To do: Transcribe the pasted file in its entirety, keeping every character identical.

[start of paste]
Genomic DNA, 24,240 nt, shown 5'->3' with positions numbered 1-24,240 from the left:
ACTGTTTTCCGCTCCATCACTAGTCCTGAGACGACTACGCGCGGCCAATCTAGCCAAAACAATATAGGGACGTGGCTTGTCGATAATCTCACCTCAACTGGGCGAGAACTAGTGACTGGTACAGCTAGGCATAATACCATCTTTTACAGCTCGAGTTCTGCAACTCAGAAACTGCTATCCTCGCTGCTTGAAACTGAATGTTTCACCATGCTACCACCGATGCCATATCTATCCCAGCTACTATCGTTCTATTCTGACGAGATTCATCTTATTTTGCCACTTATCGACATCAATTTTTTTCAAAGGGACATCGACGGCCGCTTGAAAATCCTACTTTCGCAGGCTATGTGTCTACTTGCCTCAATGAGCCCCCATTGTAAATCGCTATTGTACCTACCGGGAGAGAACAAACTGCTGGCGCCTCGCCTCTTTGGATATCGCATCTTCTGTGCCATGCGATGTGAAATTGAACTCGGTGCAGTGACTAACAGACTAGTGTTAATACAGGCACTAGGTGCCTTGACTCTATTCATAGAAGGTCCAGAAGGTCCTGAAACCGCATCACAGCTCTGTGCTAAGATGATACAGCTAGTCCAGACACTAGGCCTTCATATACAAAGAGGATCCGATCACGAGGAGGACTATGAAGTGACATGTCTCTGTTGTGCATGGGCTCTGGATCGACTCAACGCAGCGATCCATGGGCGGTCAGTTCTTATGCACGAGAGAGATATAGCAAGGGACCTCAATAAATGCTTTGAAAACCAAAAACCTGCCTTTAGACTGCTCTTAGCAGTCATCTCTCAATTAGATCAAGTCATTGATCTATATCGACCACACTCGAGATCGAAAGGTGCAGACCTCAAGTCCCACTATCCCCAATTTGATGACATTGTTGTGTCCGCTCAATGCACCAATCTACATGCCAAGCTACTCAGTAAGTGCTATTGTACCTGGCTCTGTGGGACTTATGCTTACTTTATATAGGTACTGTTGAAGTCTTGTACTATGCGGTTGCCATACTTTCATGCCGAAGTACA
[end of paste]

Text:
Genomic DNA, 24,240 nt, shown 5'->3' with positions numbered 1-24,240 from the left:
ACTGTTTTCCGCTCCATCACTAGTCCTGAGACGACTACGCGCGGCCAATCTAGCCAAAACAATATAGGGACGTGGCTTGTCGATAATCTCACCTCAACTGGGCGAGAACTAGTGACTGGTACAGCTAGGCATAATACCATCTTTTACAGCTCGAGTTCTGCAACTCAGAAACTGCTATCCTCGCTGCTTGAAACTGAATGTTTCACCATGCTACCACCGATGCCATATCTATCCCAGCTACTATCGTTCTATTCTGACGAGATTCATCTTATTTTGCCACTTATCGACATCAATTTTTTTCAAAGGGACATCGACGGCCGCTTGAAAATCCTACTTTCGCAGGCTATGTGTCTACTTGCCTCAATGAGCCCCCATTGTAAATCGCTATTGTACCTACCGGGAGAGAACAAACTGCTGGCGCCTCGCCTCTTTGGATATCGCATCTTCTGTGCCATGCGATGTGAAATTGAACTCGGTGCAGTGACTAACAGACTAGTGTTAATACAGGCACTAGGTGCCTTGACTCTATTCATAGAAGGTCCAGAAGGTCCTGAAACCGCATCACAGCTCTGTGCTAAGATGATACAGCTAGTCCAGACACTAGGCCTTCATATACAAAGAGGATCCGATCACGAGGAGGACTATGAAGTGACATGTCTCTGTTGTGCATGGGCTCTGGATCGACTCAACGCAGCGATCCATGGGCGGTCAGTTCTTATGCACGAGAGAGATATAGCAAGGGACCTCAATAAATGCTTTGAAAACCAAAAACCTGCCTTTAGACTGCTCTTAGCAGTCATCTCTCAATTAGATCAAGTCATTGATCTATATCGACCACACTCGAGATCGAAAGGTGCAGACCTCAAGTCCCACTATCCCCAATTTGATGACATTGTTGTGTCCGCTCAATGCACCAATCTACATGCCAAGCTACTCAGTAAGTGCTATTGTACCTGGCTCTGTGGGACTTATGCTTACTTTATATAGGTACTGTTGAAGTCTTGTACTATGCGGTTGCCATACTTTCATGCCGAAGTACA